According to an exemplary embodiment of the claimed invention, an image processing method for motion estimation or motion compensation is disclosed. A motion compensation procedure disclosed hereafter may include performing motion estimation or motion compensation. The method comprises storing a reference picture into a frame buffer starting at a first starting address; overwriting at least a subset of the reference picture by storing at least a portion of a current picture into the frame buffer starting at a second starting address; protecting a plurality of blocks of the reference picture from being lost while storing each block of the current picture in the frame buffer; performing a motion compensation procedure for a particular block of the current picture at least in a portion of blocks of the reference picture that are being protected; and after overwriting at least a block of the current picture into the frame buffer, changing the plurality of blocks of the reference picture that are being protected to stop protecting at least an expired block of the plurality of blocks of the reference picture that are being protected and to start protecting at least a next block of the reference picture.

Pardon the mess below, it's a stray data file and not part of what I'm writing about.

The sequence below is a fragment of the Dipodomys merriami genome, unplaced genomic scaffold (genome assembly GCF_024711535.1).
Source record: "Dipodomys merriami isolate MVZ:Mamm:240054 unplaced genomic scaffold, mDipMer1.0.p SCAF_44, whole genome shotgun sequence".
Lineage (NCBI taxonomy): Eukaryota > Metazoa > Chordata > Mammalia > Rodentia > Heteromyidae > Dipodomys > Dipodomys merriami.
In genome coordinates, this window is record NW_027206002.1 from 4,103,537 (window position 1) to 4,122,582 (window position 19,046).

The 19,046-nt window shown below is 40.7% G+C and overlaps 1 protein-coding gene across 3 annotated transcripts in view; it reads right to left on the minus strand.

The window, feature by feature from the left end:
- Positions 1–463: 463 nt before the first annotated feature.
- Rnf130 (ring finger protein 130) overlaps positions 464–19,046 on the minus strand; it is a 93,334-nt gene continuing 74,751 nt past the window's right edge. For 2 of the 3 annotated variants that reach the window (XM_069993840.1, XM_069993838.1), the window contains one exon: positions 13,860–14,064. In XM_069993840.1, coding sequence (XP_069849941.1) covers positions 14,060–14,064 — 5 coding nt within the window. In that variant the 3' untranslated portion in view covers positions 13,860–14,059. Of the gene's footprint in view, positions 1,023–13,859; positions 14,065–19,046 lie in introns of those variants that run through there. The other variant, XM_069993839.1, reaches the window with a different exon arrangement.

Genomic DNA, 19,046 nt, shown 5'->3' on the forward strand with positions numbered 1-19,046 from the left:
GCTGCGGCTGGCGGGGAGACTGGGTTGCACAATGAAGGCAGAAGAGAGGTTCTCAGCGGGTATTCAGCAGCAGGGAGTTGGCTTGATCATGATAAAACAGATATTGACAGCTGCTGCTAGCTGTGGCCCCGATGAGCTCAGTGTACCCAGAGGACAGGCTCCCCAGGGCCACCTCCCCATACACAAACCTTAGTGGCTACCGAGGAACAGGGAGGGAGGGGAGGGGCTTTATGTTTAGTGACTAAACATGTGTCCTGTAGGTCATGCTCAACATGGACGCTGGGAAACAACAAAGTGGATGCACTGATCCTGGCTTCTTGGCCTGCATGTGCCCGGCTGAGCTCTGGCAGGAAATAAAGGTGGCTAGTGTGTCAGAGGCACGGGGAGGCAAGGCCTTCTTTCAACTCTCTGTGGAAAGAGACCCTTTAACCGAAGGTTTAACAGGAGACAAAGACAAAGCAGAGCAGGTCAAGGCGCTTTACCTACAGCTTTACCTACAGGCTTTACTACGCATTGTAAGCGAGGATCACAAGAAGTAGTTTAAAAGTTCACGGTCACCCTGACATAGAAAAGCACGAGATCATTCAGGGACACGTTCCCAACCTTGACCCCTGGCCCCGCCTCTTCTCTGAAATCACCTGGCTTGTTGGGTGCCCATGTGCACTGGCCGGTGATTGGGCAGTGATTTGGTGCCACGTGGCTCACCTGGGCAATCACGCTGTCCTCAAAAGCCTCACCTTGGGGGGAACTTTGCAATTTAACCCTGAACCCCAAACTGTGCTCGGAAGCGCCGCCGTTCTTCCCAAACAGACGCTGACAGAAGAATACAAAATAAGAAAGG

According to another exemplary embodiment of the claimed invention, a method of performing image processing is disclosed. The method comprises storing a reference picture into a frame buffer starting at a first starting address; overwriting at least a subset of the reference picture by storing at least a portion of a current picture into the frame buffer starting at a second starting address; protecting a plurality of blocks of the reference picture from being lost while storing each block of the current picture in the frame buffer; and performing a motion compensation procedure for a particular block of the current picture at least in a portion of blocks of the reference picture that are being protected.
These and other objectives of the present invention will no doubt become obvious to those of ordinary skill in the art after reading the following detailed description of the preferred embodiment that is illustrated in the various figures and drawings.
For example, assume in